CHICAGO (AP) - The two front-runners in the Democratic presidential race vigorously defended themselves Tuesday against criticisms of their stands on terrorism and corporate influence, as their rivals struck at themes dominating the race in recent days.
At an outdoor debate before 15,000 union activists, New York Sen. Hillary Rodham Clinton took barbs for her ties to lobbyists and Wall Street.
"You'll never see me on the cover of Fortune magazine," said former senator John Edwards of North Carolina, a dig at Clinton, who recently was featured on the business publication's front.
Illinois Sen. Barack Obama said U.S. trade agreements have tilted against workers because "corporate lobbyists" have had too much influence, a theme he has developed in recent days, especially when alluding to Clinton.
Clinton smiled and replied: "The other campaigns have been using my name a lot."
"For 15 years, I've stood up against the right-wing machine," she said, as many in the crowd cheered. "If you want a winner who knows how to take them on, I'm your girl."
Obama also took hits at the 90-minute debate, held at Soldier Field and sponsored by the AFL-CIO. Connecticut Sen. Chris Dodd chided him for recently suggesting he would strike terrorist targets in Pakistan if he had information about the location of al-Qaida terrorists, even without the permission of President Pervez Musharraf.
"General Musharraf is no Thomas Jefferson," Dodd said, but he is an ally in the war on terror.
Clinton joined in, saying to Obama, "you should not always say everything you think when you are running for president, because it can have consequences."
Obama shot back: "I find it amusing that those who voted to authorize and engineer the biggest foreign policy disaster in our generation are now criticizing me."
Dodd, Clinton, Edwards and Delaware Sen. Joe Biden voted to authorize the Iraq war in 2002. Obama, who was in the Illinois legislature at the time, spoke out against the invasion.
The seven candidates praised organized labor lavishly, seeming to jockey to portray themselves as the most committed to the cause.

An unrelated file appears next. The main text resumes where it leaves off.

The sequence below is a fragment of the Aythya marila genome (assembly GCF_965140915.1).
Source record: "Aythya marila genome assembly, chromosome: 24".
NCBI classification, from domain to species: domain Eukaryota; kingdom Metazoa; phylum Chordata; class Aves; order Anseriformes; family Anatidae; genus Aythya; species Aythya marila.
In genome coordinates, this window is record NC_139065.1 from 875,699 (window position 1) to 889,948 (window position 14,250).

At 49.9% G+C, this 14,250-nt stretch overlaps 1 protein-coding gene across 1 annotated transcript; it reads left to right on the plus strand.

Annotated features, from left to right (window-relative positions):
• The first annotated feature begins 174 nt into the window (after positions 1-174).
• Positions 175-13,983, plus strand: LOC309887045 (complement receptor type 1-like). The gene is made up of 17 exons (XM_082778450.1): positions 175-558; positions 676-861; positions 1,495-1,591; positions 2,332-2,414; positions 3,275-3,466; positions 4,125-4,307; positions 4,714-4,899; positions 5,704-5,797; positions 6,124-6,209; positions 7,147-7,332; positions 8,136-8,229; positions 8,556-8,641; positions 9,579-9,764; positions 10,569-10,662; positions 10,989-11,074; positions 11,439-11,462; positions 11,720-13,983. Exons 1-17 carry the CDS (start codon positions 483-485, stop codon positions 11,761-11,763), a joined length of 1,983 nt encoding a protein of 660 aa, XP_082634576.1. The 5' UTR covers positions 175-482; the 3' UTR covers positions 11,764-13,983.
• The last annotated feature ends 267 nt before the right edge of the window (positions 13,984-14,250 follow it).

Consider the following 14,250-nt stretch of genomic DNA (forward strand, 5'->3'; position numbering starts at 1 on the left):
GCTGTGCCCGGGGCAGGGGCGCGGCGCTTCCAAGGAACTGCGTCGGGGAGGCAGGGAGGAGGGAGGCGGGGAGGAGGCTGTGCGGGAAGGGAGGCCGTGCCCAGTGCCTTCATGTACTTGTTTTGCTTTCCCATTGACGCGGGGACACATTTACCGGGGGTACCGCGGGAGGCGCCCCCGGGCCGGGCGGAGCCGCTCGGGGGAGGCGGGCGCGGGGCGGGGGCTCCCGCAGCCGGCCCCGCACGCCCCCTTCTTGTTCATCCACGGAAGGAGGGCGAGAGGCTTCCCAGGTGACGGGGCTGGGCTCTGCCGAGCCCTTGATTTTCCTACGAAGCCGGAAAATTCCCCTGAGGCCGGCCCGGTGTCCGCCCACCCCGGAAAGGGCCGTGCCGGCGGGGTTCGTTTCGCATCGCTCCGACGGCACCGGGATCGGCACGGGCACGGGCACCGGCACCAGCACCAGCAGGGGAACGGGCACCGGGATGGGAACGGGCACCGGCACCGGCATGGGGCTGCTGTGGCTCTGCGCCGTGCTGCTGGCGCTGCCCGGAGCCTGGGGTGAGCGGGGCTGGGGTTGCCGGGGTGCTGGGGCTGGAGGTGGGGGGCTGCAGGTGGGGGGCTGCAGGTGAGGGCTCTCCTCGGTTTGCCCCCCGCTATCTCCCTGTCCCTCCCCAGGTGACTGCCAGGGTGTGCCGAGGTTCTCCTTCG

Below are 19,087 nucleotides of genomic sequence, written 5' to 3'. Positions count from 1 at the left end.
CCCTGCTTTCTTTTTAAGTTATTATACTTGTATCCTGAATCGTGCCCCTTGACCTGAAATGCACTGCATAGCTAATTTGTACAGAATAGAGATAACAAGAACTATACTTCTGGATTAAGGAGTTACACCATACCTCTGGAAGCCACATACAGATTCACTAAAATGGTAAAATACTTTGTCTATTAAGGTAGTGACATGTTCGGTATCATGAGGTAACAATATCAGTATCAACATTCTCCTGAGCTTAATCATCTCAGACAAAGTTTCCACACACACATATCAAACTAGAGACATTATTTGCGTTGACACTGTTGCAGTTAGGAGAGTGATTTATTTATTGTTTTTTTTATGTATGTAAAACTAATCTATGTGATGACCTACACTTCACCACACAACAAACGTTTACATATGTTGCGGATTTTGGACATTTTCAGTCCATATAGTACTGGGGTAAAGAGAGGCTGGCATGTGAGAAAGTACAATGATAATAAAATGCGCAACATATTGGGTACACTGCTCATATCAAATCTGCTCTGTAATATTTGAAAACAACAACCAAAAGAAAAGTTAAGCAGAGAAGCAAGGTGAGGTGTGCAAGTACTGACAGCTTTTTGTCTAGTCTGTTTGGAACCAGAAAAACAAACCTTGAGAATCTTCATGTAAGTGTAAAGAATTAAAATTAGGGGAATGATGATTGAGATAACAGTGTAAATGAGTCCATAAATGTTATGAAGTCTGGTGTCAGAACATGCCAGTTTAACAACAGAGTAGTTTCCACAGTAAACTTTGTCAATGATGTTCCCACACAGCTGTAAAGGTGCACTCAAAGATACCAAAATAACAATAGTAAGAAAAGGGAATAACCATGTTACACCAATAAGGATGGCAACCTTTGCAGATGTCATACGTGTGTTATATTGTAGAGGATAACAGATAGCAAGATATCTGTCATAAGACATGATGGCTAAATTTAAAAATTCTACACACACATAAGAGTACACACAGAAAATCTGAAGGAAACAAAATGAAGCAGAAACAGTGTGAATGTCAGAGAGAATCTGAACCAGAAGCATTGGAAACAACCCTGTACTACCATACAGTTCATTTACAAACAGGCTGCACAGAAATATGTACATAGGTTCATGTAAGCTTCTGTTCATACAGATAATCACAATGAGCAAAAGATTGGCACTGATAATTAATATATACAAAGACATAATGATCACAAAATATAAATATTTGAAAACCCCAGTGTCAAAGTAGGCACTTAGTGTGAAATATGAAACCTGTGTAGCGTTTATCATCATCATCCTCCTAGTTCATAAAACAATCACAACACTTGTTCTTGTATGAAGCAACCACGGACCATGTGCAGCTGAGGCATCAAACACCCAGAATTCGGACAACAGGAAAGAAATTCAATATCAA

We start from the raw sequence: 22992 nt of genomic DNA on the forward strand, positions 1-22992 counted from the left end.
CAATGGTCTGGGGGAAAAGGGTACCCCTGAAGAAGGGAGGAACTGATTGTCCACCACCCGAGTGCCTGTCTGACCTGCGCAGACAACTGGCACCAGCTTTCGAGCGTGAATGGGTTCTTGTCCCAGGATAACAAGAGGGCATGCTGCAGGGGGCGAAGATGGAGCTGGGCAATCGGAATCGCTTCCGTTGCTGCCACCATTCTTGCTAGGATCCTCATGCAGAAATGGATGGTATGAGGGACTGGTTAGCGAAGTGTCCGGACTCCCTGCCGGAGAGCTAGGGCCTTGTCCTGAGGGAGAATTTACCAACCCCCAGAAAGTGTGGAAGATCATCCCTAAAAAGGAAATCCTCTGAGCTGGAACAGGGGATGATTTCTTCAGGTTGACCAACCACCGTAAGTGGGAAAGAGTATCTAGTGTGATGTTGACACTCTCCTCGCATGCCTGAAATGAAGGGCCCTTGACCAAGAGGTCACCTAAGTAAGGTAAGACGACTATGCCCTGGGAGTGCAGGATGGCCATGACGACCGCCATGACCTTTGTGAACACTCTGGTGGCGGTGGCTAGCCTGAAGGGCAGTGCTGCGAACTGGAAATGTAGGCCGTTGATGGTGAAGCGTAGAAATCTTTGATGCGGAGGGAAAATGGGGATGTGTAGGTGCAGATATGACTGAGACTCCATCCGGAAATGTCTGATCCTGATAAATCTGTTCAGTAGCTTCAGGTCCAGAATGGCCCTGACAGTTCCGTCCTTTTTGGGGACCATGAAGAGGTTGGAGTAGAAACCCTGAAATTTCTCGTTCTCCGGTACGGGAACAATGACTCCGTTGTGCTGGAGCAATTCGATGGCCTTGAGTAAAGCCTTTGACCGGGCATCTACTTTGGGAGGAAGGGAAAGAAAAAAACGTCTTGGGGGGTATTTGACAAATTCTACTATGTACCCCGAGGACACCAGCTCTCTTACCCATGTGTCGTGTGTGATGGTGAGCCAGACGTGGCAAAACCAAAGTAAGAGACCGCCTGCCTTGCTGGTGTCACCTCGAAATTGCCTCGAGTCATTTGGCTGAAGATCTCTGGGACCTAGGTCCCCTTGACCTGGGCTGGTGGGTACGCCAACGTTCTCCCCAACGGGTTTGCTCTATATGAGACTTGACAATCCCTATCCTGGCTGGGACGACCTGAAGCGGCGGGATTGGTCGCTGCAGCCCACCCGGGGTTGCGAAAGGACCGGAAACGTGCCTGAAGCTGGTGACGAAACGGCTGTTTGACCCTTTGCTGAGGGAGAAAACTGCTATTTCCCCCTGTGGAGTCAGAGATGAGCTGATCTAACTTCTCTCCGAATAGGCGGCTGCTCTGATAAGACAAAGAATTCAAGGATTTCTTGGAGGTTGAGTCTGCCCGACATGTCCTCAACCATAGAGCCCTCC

Edwards, who especially is banking on strong support from labor, twice told the crowd that he has walked 200 picket lines in the past two years. "Who was with you in crunch time?" he asked. "Who will stand with you when it really matters?"
The stadium crowd was raucous and loud at times, cheering some candidates and interrupting others.
At the debate's start, the candidates largely agreed that the nation should invest more money in infrastructure and less in the Iraq war, citing the Minneapolis bridge collapse as a symptom of neglect.
The candidates cast the matter as one of creating jobs as they addressed a constituency that could prove pivotal in deciding which contender emerges as the party's nominee.
"Putting our country back to work begins by cutting the funding for the war in Iraq," said Dodd, who added that $1 billion in domestic infrastructure spending would create 40,000 jobs.
Clinton said, "We have to make investments in infrastructure," adding that it would create jobs and improve security at ports, tunnels and other potential terrorist targets.
Several questions dealt with trade, a sensitive subject for union activists who argue that too many U.S. jobs have gone overseas.
Labor leaders often have criticized the 1993 North American Free Trade Agreement, which was enacted by former President Clinton, the New York senator's husband.
Hillary Clinton defended the pact, saying the nation needs "broad reform" of trade. "NAFTA is a piece of it, but it's not the only piece," she said. Obama and Edwards also stopped short of saying NAFTA should be scrapped.
All the candidates were asked whether China is an adversary or ally. The U.S. has a $233 billion annual trade deficit with the economic giant.
Most said they would take a tougher stand. "I do not want to eat bad food from China," Clinton said, alluding to recent incidents of tainted food imports.
Edwards reminded the audience of the 2 million lead-tainted toys from China that were recalled last week.
Several of the candidates said their hearts and prayers were with the six trapped coal miners in Utah.
Both Clinton, who grew up in the Chicago suburbs, and Obama alluded to the debate locale - Soldier Field where the Bears play football. Clinton said her father, a lifelong Bears fan, would marvel at the idea of one of his children standing on the 10-yard line.
Obama, a former Illinois lawmaker, defended his support for the renovation of Soldier Field and the use of money that could have been spent on infrastructure, citing the jobs created.
Seven of the eight contenders shared the covered stage in 90-degree heat. Former Alaska Sen. Mike Gravel, who did not complete the required AFL-CIO questionnaire, did not participate.
The AFL-CIO's executive council will meet Wednesday to decide whether to begin the labor federation's endorsement process immediately or wait.
The AFL-CIO, the nation's largest federation of labor unions, didn't endorse a candidate in the 2004 primary. Its rules say two-thirds of the AFL-CIO's individual unions must agree on a candidate before an endorsement, and that didn't happen.
The last two AFL-CIO primary endorsements went to former Vice President Al Gore in 2000 and Walter Mondale in 1984.
If the executive council doesn't begin its endorsement process - the result most observers expect - individual unions will be free to endorse whoever they want.
The AFL-CIO - which has 55 member unions and represents 10 million workers - said in 2006 that it knocked on 8.25 million doors for union candidates, made 30 million telephone calls, distributed 14 million fliers and sent out 20 million pieces of mail.